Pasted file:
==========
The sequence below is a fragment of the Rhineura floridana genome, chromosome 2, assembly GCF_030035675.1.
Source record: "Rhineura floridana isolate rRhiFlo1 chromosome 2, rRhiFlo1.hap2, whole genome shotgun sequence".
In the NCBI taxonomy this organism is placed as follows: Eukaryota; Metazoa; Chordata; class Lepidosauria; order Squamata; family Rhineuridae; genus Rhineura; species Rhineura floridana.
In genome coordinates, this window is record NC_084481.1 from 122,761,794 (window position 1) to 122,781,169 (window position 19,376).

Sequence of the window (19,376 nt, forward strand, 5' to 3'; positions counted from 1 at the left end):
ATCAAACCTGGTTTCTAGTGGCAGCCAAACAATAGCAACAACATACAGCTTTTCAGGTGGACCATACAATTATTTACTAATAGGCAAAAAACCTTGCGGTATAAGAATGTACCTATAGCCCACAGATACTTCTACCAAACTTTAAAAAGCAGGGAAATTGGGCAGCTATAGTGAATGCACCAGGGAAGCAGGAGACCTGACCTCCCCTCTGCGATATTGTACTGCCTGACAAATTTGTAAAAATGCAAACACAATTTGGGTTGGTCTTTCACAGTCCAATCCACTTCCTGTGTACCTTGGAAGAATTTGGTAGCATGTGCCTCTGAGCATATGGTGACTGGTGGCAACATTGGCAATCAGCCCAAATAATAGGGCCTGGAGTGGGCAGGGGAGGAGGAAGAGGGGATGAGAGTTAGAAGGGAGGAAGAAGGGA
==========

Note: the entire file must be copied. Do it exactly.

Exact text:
The sequence below is a fragment of the Rhineura floridana genome, chromosome 2, assembly GCF_030035675.1.
Source record: "Rhineura floridana isolate rRhiFlo1 chromosome 2, rRhiFlo1.hap2, whole genome shotgun sequence".
In the NCBI taxonomy this organism is placed as follows: Eukaryota; Metazoa; Chordata; class Lepidosauria; order Squamata; family Rhineuridae; genus Rhineura; species Rhineura floridana.
In genome coordinates, this window is record NC_084481.1 from 122,761,794 (window position 1) to 122,781,169 (window position 19,376).

Sequence of the window (19,376 nt, forward strand, 5' to 3'; positions counted from 1 at the left end):
ATCAAACCTGGTTTCTAGTGGCAGCCAAACAATAGCAACAACATACAGCTTTTCAGGTGGACCATACAATTATTTACTAATAGGCAAAAAACCTTGCGGTATAAGAATGTACCTATAGCCCACAGATACTTCTACCAAACTTTAAAAAGCAGGGAAATTGGGCAGCTATAGTGAATGCACCAGGGAAGCAGGAGACCTGACCTCCCCTCTGCGATATTGTACTGCCTGACAAATTTGTAAAAATGCAAACACAATTTGGGTTGGTCTTTCACAGTCCAATCCACTTCCTGTGTACCTTGGAAGAATTTGGTAGCATGTGCCTCTGAGCATATGGTGACTGGTGGCAACATTGGCAATCAGCCCAAATAATAGGGCCTGGAGTGGGCAGGGGAGGAGGAAGAGGGGATGAGAGTTAGAAGGGAGGAAGAAGGGA